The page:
From Letters and Papers from Prison.

Solving the problem of evil

Henri Blocher says this of the problem of evil

God wills what is good directly, simply, for himself; he wills evil only in a different manner, while hating it at the same time. Whereas God himself works good by making it, evil is always the deed of one or of several created beings.

A young Augustine said

Evil is nothing but the removal of good until finally no good remains*

It’s no surprise that my study group was unable to solve the problem of evil today. But there were 2 things that we reflected on, however briefly, that I think are worth further thought.

First – when we are in the middle of evil or suffering, knowing that we have a God who has also been in the middle of great and real evil and suffering, actually does help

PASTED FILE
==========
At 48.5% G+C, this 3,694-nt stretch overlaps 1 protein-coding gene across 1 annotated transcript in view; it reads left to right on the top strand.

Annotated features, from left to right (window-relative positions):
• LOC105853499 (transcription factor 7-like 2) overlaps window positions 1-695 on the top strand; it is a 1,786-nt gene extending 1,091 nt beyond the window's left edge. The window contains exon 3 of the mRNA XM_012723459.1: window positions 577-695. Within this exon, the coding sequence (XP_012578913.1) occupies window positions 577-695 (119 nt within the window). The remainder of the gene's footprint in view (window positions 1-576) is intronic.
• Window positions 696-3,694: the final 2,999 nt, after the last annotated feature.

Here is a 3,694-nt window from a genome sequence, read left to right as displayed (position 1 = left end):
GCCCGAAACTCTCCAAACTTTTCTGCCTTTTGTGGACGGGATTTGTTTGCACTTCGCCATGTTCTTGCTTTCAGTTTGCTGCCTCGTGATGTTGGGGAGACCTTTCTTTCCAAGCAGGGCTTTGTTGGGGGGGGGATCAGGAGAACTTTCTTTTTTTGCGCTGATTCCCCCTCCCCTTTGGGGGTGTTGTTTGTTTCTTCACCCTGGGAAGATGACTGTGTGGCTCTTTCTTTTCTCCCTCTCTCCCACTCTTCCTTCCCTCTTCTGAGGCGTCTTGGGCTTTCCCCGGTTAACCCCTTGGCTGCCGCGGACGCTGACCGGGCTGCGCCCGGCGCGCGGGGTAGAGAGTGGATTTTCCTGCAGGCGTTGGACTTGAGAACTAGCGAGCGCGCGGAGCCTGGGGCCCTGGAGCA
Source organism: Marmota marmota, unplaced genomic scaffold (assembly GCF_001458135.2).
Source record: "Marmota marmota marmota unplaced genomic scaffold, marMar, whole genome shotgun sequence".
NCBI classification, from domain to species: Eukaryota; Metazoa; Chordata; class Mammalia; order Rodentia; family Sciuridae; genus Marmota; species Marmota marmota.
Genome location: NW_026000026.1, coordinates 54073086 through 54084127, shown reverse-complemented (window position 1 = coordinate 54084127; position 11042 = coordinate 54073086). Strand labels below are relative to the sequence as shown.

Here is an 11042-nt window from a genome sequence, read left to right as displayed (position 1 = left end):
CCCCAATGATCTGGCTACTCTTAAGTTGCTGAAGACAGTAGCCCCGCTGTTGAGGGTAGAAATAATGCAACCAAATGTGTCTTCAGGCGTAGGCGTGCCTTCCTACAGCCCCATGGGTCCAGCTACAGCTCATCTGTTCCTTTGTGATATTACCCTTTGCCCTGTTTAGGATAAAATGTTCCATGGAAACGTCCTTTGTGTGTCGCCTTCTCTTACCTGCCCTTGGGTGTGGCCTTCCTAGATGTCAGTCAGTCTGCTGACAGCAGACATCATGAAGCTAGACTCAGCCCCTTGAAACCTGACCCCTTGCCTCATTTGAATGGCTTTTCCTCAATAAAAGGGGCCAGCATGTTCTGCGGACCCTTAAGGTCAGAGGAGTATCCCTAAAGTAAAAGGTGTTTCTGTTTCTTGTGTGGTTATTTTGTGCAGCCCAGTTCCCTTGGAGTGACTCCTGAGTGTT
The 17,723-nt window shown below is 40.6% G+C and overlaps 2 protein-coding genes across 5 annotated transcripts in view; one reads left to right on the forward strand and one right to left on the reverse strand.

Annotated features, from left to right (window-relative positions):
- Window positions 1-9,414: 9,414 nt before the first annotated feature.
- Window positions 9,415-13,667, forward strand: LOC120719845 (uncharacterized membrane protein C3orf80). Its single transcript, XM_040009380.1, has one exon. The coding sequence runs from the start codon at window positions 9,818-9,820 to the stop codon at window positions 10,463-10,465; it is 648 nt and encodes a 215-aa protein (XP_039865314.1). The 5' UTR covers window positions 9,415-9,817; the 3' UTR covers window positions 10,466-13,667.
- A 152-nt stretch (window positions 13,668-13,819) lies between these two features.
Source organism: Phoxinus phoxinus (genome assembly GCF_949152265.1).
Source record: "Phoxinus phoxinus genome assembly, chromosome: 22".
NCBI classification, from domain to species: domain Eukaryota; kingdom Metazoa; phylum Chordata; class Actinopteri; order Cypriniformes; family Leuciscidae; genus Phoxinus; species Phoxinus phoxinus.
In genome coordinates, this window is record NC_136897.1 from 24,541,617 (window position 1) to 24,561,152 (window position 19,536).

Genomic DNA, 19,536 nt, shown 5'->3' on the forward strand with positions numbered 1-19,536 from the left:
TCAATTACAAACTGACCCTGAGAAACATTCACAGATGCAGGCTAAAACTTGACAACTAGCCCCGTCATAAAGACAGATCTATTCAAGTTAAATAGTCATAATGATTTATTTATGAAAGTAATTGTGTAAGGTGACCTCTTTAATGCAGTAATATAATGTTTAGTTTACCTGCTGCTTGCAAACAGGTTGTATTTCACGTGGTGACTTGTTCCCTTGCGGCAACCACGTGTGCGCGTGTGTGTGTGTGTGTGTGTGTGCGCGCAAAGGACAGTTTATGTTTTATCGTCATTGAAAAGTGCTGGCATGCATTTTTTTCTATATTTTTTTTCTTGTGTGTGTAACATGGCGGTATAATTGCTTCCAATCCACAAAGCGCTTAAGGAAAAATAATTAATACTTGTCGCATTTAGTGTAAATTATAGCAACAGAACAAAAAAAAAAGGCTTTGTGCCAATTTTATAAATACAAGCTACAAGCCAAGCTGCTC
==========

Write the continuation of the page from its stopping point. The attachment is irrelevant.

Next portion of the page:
Second – the apparent tension of a sovereign God who is responsible and yet not culpable for evil is a logical and philosophical nightmare! And yet when we move from theory to experience, it’s often easier to grasp. We may not be able to articulate it, but when we look retrospectively at suffering we often can see both things, and understand them together, with greater clarity

It feels easier to have these discussion in the abstract, but it can be the experience that adds richness to our understanding.

*An older Augustine was slightly bemused at his younger self. In his early days he wrote a book called Beauty and Proportion which he later had all copies burned. His older self elaborated on this privation theory of evil, adding the personal element of our distorted desires